cornbread. Dare warn't much wheat bread for slaves.



"Dere was a good 'possum hound on de plantation what was a fine rabbit

dog too, and Marster let us use him to ketch us lots of 'possums and

rabbits. De mens went seinin' at night in Buffalo Crick what run thoo'

Marse Jabe's place. Dey used to put back all de little fishes and de

turkles and tarrepins. 'Possums was baked wid sweet 'tatoes and rabbits

was parbiled in a big old open fireplace in big pots and skillets.

Marster had one big gyarden whar enough was growed for evvybody on de

whole plantation, but some of de slaves was 'lowed to have deir own

little gyardens and cotton patches what dey wukked on moonlight nights.



"De gal chillun in dem days wore little slips, and de boys had shirts

split up de sides. Dey jus' wore one piece in summer, no drawers or

nothin'. In de winter us had good warm clothes, made out of coarse

ausenburg (osnaburg) cloth. Us wore de same clothes Sundays as evvyday,

only us was s'posed to put 'em on clean on Sunday mornin'. A colored man

named Clark Dogget made our shoes out of rough red leather what never

had been dyed or colored up none. Sometimes Manuel would have to help

him wid de shoemakin'.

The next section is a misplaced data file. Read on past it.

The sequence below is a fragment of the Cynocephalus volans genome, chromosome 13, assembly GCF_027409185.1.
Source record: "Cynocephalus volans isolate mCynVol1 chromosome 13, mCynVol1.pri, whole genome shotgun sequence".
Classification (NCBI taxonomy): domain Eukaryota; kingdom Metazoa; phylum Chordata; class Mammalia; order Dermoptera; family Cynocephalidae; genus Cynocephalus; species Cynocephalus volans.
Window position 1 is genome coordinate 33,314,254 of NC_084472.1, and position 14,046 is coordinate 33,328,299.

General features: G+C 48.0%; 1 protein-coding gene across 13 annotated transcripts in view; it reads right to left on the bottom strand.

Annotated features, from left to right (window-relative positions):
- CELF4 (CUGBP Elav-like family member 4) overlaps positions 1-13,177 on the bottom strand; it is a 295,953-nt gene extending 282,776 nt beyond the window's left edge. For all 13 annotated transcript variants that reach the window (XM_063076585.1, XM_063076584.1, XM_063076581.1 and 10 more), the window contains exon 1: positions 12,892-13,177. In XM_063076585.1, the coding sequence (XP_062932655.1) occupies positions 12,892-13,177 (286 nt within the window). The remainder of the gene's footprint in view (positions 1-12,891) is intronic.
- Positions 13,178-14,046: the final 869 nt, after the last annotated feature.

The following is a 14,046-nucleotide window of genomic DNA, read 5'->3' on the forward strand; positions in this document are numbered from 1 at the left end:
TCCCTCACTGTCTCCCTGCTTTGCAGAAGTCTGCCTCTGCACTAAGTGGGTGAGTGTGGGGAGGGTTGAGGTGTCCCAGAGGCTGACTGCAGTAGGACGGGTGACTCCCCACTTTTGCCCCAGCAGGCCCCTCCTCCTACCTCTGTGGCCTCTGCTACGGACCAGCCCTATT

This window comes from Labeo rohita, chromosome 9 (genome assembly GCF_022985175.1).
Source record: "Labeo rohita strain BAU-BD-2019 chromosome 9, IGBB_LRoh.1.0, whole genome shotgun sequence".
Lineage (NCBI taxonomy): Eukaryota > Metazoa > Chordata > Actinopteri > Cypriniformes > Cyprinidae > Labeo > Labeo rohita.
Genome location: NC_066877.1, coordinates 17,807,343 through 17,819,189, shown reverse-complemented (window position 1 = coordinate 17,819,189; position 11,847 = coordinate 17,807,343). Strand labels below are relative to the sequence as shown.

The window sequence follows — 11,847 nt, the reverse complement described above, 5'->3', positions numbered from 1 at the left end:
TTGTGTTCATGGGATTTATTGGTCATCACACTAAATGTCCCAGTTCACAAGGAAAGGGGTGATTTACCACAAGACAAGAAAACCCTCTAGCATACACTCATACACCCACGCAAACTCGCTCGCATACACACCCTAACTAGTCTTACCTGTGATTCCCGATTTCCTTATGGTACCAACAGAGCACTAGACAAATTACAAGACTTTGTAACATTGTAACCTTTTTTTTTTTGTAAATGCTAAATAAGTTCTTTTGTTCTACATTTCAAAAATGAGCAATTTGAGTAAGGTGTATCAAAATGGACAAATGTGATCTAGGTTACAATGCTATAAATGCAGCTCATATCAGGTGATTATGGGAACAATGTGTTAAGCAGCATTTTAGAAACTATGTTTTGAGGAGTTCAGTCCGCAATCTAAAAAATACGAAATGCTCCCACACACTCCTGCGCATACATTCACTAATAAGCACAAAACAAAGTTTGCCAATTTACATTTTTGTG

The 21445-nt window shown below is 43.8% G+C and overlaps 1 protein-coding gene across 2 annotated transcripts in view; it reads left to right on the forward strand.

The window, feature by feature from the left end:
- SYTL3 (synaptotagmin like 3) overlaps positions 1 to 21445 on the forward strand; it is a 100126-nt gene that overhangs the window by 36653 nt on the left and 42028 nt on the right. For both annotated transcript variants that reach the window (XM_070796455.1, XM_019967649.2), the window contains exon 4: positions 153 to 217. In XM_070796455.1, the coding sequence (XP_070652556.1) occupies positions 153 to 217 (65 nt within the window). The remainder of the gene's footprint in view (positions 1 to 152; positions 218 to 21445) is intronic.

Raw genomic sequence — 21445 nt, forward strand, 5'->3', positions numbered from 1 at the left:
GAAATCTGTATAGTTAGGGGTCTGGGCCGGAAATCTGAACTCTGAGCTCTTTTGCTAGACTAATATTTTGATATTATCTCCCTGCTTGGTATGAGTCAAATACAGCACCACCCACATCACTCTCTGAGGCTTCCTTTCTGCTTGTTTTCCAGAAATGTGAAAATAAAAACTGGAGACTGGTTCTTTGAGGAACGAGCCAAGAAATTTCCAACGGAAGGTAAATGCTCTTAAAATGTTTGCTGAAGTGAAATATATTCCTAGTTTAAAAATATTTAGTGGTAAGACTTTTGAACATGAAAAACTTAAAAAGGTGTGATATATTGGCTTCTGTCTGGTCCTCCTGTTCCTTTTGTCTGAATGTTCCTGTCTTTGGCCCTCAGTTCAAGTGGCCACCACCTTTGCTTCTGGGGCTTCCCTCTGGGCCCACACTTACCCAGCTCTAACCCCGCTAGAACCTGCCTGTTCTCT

"On Sundays Mammy would comb my hair and put a clean dress on me, and

den take me to de white folkses' church at Salem, whar dere was two rows

of benches in de back for slaves. Rev. Brantley Calloway was de pastor,

and Rev. Patrick Butler preached too.



"I never seed no baptizin's or fun'als in slavery days, but atter

anybody was buried Mammy tuk us to de graveyard and let us look at de

grave. Dey allus put a fence made wid pine poles 'round de grave. Some

few of de slaves might have read de Bible a little, but dar warn't none

what could write.



"I jined church 'cause I was converted and had done changed my way of

livin'. I think folkses ought to be 'ligious so dey can help others to

live lak de Bible says.



"Marse Jabe Smith was a good white man. He was a grand fiddler and he

used to call us to de big house at night to dance for him. I couldn't do

nothin' 'cept jump up and down and I sho' did git tired. Marse Jabe

warn't married. He raised his brother's chillun, but dey was all grown

when de war come on.



"I done clean forgot de name of Marster's overseer and I don't ricollec'

how many acres was in dat plantation, but it sho' was a big one. Dere

was 'bout 25 grown slaves, and a lot of Nigger chillun rompin' round. De

overseer got 'em up 'bout three 'clock and dey stayed in de field 'til